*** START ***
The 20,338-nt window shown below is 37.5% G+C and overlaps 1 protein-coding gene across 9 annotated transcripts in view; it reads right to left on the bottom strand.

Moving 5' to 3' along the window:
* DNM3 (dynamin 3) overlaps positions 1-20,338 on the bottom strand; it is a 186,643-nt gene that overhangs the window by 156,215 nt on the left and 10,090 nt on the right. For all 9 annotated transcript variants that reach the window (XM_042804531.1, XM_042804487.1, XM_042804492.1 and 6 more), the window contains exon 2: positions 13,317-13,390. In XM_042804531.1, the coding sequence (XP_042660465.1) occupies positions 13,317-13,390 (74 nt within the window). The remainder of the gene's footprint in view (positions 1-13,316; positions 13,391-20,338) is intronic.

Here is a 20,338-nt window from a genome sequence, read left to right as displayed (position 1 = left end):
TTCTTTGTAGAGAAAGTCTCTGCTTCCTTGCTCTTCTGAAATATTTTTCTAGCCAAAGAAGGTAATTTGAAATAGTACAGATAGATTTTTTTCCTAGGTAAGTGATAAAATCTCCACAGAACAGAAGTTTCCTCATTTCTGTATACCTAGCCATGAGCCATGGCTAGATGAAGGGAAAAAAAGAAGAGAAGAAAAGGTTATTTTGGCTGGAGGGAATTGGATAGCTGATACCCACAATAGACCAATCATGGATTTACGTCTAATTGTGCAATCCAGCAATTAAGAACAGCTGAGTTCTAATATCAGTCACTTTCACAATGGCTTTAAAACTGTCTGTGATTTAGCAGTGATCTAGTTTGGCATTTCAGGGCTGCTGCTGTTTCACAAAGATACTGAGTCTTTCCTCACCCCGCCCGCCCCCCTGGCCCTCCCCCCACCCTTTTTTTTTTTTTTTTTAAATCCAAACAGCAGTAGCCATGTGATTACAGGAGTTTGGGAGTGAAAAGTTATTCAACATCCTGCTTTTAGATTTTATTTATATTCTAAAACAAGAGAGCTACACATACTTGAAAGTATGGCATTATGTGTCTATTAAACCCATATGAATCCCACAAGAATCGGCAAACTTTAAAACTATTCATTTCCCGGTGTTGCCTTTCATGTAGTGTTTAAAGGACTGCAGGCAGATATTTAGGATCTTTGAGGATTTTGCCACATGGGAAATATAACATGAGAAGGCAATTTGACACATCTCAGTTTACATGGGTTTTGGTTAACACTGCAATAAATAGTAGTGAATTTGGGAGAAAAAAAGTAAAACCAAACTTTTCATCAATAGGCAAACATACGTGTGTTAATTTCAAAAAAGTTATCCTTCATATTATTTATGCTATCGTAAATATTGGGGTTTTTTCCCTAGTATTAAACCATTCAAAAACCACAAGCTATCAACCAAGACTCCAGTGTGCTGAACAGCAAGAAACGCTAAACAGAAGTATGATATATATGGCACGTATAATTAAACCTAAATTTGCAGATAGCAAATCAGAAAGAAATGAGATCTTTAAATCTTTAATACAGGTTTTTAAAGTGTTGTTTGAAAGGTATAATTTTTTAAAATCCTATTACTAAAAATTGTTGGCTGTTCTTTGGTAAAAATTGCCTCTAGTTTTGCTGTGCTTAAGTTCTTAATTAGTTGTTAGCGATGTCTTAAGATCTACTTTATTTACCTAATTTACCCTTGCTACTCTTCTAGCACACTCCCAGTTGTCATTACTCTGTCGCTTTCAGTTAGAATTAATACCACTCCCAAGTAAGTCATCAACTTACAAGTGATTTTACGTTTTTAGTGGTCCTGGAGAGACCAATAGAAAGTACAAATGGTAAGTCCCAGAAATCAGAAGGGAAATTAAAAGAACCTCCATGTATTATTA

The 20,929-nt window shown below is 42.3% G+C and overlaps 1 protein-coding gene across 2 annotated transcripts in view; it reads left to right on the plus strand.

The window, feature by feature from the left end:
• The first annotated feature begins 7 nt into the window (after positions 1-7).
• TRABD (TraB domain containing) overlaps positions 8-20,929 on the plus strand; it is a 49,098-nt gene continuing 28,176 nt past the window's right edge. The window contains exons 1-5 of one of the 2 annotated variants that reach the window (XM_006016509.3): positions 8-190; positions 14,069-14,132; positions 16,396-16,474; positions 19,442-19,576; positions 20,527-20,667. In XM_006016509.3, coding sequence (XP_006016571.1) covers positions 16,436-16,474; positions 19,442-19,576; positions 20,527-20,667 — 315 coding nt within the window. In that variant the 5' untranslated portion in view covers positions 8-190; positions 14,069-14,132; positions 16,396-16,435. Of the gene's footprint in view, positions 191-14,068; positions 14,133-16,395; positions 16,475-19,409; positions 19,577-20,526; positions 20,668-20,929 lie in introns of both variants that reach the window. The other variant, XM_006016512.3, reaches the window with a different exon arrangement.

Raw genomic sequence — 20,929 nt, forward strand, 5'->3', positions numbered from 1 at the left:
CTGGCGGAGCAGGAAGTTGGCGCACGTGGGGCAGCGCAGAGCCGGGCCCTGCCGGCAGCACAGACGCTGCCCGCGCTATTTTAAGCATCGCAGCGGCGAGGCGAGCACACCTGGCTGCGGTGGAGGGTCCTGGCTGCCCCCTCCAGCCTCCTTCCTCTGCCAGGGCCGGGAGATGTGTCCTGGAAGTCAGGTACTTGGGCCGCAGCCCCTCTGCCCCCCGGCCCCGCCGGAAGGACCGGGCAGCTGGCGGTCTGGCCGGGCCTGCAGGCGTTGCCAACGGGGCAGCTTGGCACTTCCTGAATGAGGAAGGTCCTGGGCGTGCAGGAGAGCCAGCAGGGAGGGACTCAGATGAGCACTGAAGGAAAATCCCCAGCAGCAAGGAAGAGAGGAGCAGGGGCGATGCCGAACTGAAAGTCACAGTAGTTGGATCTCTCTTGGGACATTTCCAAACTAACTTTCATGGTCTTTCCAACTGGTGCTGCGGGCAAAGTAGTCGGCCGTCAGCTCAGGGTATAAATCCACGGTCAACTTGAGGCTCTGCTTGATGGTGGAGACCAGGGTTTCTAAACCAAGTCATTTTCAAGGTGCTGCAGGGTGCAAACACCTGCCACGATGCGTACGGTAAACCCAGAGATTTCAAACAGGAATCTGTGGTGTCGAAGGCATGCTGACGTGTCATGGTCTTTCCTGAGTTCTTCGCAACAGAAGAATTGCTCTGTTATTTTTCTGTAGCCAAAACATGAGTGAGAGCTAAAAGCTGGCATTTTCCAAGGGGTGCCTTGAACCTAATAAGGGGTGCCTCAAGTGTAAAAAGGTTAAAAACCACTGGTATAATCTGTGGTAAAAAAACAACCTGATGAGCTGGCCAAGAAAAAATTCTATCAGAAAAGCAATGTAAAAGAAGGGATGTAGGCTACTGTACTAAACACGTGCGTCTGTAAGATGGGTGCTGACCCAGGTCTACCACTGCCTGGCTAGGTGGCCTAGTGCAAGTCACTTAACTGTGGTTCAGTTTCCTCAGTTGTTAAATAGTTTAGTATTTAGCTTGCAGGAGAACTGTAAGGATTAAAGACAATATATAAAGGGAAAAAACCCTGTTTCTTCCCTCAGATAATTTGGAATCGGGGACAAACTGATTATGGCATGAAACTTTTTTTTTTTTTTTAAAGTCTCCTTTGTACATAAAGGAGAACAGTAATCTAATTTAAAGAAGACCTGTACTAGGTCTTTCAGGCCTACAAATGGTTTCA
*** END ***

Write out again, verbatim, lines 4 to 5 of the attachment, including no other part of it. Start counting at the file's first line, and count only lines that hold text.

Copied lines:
Here is a 20,338-nt window from a genome sequence, read left to right as displayed (position 1 = left end):
TTCTTTGTAGAGAAAGTCTCTGCTTCCTTGCTCTTCTGAAATATTTTTCTAGCCAAAGAAGGTAATTTGAAATAGTACAGATAGATTTTTTTCCTAGGTAAGTGATAAAATCTCCACAGAACAGAAGTTTCCTCATTTCTGTATACCTAGCCATGAGCCATGGCTAGATGAAGGGAAAAAAAGAAGAGAAGAAAAGGTTATTTTGGCTGGAGGGAATTGGATAGCTGATACCCACAATAGACCAATCATGGATTTACGTCTAATTGTGCAATCCAGCAATTAAGAACAGCTGAGTTCTAATATCAGTCACTTTCACAATGGCTTTAAAACTGTCTGTGATTTAGCAGTGATCTAGTTTGGCATTTCAGGGCTGCTGCTGTTTCACAAAGATACTGAGTCTTTCCTCACCCCGCCCGCCCCCCTGGCCCTCCCCCCACCCTTTTTTTTTTTTTTTTTAAATCCAAACAGCAGTAGCCATGTGATTACAGGAGTTTGGGAGTGAAAAGTTATTCAACATCCTGCTTTTAGATTTTATTTATATTCTAAAACAAGAGAGCTACACATACTTGAAAGTATGGCATTATGTGTCTATTAAACCCATATGAATCCCACAAGAATCGGCAAACTTTAAAACTATTCATTTCCCGGTGTTGCCTTTCATGTAGTGTTTAAAGGACTGCAGGCAGATATTTAGGATCTTTGAGGATTTTGCCACATGGGAAATATAACATGAGAAGGCAATTTGACACATCTCAGTTTACATGGGTTTTGGTTAACACTGCAATAAATAGTAGTGAATTTGGGAGAAAAAAAGTAAAACCAAACTTTTCATCAATAGGCAAACATACGTGTGTTAATTTCAAAAAAGTTATCCTTCATATTATTTATGCTATCGTAAATATTGGGGTTTTTTCCCTAGTATTAAACCATTCAAAAACCACAAGCTATCAACCAAGACTCCAGTGTGCTGAACAGCAAGAAACGCTAAACAGAAGTATGATATATATGGCACGTATAATTAAACCTAAATTTGCAGATAGCAAATCAGAAAGAAATGAGATCTTTAAATCTTTAATACAGGTTTTTAAAGTGTTGTTTGAAAGGTATAATTTTTTAAAATCCTATTACTAAAAATTGTTGGCTGTTCTTTGGTAAAAATTGCCTCTAGTTTTGCTGTGCTTAAGTTCTTAATTAGTTGTTAGCGATGTCTTAAGATCTACTTTATTTACCTAATTTACCCTTGCTACTCTTCTAGCACACTCCCAGTTGTCATTACTCTGTCGCTTTCAGTTAGAATTAATACCACTCCCAAGTAAGTCATCAACTTACAAGTGATTTTACGTTTTTAGTGGTCCTGGAGAGACCAATAGAAAGTACAAATGGTAAGTCCCAGAAATCAGAAGGGAAATTAAAAGAACCTCCATGTATTATTA